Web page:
Chapter 14: November 1998
Winter arrives the next day with a quietness that changes the city. Neither Chambers or I own coats, so we lock ourselves in Carlito’s live room with our guitars and thrash them until we’re warm. David’s meant to turn up soon, but we pretend not to think about the vacant stool behind the drum kit. Ace and Sawyer arrive. Sawyer sits on the floor in the corner, her knees pulled up under her chin. Ace sings icily into the microphone. He sounds good and he looks the part. But he’s still a fucking asshole.
“I suppose,” he says, “Carlito’s been handing out that same tape of yours that he gave me. That’s what he would have given David, right?”
“I guess,” Chambers shrugs.
Ace doesn’t respond, but I can read his mind. He thinks the songs are a mess. David will have listened to them and had second thoughts. He isn’t coming and Ace already blames me and Chambers for the inevitable failure of this band. After the next song, he speaks again. For someone who couldn’t bring himself to say two words to me for so long, he’s suddenly got a lot to fucking say.
“So, which of you will play bass?”
It’s a question I’ve been hoping to avoid. I know we need a bass player but Chambers and I both consider ourselves guitarists. Chambers, though, has been playing longer than me. He is better, more of a natural. I kneel down and pretend to fiddle with my amp. When it becomes clear that I’m not going to say anything, Chambers speaks up.
“I’ll do it.”
He puts his guitar down, picks up the bass guitar Carlito has provided and we jam. The songs are missing something other than drums, but I don’t mention it and we play on.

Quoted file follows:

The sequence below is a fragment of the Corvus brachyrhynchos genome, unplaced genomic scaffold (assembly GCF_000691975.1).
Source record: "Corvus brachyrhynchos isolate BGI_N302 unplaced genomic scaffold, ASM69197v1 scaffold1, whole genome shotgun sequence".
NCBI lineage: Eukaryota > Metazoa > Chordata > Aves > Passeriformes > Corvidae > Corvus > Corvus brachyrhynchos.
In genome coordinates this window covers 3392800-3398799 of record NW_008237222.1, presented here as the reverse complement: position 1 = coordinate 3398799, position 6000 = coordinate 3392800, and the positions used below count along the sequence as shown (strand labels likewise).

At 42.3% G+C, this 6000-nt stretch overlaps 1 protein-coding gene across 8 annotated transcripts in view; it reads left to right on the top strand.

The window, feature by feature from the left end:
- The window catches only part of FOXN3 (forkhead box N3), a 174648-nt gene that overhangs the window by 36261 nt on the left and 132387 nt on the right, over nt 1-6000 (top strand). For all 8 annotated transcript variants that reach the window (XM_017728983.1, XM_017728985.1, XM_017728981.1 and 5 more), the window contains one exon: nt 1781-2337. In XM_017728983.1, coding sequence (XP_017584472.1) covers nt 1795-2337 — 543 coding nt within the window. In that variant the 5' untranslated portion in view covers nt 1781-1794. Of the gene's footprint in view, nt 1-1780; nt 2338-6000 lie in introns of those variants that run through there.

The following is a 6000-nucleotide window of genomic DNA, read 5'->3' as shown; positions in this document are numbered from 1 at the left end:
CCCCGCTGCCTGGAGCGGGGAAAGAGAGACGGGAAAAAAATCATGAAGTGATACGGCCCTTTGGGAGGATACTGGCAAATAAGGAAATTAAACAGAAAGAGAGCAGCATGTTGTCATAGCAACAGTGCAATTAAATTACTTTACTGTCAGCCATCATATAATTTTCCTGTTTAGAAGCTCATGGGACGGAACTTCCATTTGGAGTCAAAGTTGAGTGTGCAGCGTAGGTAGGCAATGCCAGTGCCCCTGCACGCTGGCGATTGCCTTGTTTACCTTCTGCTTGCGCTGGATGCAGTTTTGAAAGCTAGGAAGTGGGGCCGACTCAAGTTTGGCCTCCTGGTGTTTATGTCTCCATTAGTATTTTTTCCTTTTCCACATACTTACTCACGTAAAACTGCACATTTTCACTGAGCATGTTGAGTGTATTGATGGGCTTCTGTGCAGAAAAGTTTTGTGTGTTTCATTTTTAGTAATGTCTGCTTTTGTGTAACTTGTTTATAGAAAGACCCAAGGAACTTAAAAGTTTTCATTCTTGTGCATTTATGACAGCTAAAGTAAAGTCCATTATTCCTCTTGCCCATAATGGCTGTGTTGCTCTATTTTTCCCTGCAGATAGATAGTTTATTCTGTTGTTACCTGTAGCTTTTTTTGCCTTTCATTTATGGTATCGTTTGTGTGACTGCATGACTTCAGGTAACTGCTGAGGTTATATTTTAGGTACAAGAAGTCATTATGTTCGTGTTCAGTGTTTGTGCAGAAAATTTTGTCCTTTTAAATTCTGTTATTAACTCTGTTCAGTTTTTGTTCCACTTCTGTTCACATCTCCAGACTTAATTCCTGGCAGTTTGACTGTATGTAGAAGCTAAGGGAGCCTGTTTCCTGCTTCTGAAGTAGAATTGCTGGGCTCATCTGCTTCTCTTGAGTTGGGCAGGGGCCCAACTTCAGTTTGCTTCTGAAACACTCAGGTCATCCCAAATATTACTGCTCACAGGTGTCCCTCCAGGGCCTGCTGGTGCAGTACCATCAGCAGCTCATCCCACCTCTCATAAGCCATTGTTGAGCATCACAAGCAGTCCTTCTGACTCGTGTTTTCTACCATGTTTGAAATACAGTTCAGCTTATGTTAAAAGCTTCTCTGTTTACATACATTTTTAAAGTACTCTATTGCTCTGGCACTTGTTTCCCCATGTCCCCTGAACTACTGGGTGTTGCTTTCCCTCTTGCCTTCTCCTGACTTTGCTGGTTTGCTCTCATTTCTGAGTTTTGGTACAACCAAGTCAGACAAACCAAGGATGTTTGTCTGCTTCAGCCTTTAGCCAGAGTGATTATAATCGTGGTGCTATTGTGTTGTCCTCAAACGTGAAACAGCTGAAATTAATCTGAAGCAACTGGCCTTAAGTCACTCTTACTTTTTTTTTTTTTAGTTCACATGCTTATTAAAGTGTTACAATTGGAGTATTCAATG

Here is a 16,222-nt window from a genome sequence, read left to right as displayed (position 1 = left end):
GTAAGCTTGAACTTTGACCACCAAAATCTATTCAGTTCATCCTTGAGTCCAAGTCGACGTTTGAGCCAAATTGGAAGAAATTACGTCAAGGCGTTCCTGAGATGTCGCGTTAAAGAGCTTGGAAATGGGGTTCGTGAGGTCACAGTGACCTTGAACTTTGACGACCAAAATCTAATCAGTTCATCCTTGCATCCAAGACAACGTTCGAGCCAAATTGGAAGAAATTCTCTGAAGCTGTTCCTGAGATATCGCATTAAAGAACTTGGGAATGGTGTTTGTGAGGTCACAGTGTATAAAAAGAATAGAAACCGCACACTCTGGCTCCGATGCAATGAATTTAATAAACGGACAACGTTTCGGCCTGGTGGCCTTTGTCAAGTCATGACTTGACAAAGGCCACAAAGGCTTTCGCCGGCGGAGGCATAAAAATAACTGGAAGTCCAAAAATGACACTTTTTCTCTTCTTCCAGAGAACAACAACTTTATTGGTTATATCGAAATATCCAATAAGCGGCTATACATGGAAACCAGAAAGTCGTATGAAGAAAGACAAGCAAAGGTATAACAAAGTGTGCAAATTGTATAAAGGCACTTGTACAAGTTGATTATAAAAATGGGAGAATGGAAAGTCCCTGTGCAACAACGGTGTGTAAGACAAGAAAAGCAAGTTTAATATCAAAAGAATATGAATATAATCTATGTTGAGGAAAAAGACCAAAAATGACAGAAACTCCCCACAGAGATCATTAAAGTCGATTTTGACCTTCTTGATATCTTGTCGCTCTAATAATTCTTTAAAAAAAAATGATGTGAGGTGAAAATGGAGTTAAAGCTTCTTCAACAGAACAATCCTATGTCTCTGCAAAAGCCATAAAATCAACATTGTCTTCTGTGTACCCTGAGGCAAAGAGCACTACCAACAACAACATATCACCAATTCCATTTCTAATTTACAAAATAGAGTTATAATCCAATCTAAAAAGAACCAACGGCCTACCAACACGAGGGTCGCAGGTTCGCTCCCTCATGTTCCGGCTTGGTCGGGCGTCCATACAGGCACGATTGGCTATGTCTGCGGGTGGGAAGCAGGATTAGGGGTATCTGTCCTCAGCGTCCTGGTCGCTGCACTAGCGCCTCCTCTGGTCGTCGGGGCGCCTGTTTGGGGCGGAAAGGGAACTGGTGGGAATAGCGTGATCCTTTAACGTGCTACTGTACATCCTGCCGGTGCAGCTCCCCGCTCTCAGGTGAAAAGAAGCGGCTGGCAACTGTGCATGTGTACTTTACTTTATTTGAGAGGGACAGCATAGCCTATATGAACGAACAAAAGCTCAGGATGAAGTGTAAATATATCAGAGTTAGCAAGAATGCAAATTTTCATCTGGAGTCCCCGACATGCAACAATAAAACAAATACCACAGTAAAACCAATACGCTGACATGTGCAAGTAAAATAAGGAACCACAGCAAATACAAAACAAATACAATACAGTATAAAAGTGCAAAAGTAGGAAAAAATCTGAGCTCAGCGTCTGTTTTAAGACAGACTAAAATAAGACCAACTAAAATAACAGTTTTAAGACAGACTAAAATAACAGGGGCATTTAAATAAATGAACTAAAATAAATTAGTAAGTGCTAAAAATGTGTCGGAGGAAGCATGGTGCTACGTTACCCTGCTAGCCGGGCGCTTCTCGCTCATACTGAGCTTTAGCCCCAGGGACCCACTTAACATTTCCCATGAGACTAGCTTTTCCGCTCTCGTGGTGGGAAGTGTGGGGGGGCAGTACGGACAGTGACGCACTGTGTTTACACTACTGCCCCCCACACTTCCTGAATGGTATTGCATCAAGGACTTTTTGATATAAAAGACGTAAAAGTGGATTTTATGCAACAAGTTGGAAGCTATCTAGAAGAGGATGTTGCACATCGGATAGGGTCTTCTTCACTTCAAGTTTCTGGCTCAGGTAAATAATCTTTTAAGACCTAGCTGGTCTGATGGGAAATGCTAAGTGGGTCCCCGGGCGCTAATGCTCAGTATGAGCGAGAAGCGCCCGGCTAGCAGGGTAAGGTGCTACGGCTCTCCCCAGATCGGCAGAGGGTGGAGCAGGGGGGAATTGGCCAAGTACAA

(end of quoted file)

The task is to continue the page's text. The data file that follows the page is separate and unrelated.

“If he’s not coming, I’m going home,” Ace says after a while.
He steps back from the mic and puts his jacket on. Sawyer stands up, pulls her skirt straight.
“So, I guess we’re still looking for a drummer,” I say.
Ace makes that small fucking noise I know so well and, because I probably can’t get away with killing anyone else, I’m very grateful when the door blows open and David waltzes in, still dressed as if he’s in a hot club.
He sits in his seat behind the drum kit without saying a word. And it is his seat. No one’s in any doubt about that from the moment he starts pumping out the beat to a track Chambers and I wrote during the summer called The Lights Will Go Up. We quickly pick up our instruments again and follow his lead. He’s tight. The song finishes, and I try not to look as excited as I feel at having heard my song smashed out at full volume by a complete band. David doesn’t look so sure.
“The guitar sound’s too thin,” he says.
He glances at me and then at Chambers.
“Do you play guitar?”
Chambers nods and explains our current set-up. I’m tense, anticipating David’s request that I play bass instead. I know I won’t argue with him. But instead of asking anything of me, David turns to Sawyer.
“Can you play?” he wants to know.
“Only the recorder,” she replies.
David pays the joke no attention.
“I can show you how,” he says.
And that’s that. Sawyer doesn’t argue. No one does. She’ll be the band’s bass player. David thinks it will work, and so we do too.
It’s amazing how quickly Sawyer learns how to play. Within days she is playing the root notes of our songs in the right order and although I am pleased and impressed too by David’s commitment to teaching Sawyer, I can’t help but jealously count the minutes the two of them spend alone together. As soon as each of their private sessions is over, I herd everyone back to their assigned positions in our rehearsal room and relish the feeling that we are a real band.
“Look at the horrible blisters on my fingertips,” Sawyer cringes. “They’re sore.”
“Don’t worry,” Chambers says, “you’ll get calluses there soon.”
“Oh, lovely. That sounds much better.”
As soon as each rehearsal is over, David goes his own way. To another gig or to some other unspecified event. Is he really in our band? Perhaps his intentions are different to what I hope. Maybe, for him, Sawyer is the main attraction. The thought lives in my mind, and, I’m sure, in Ace’s too.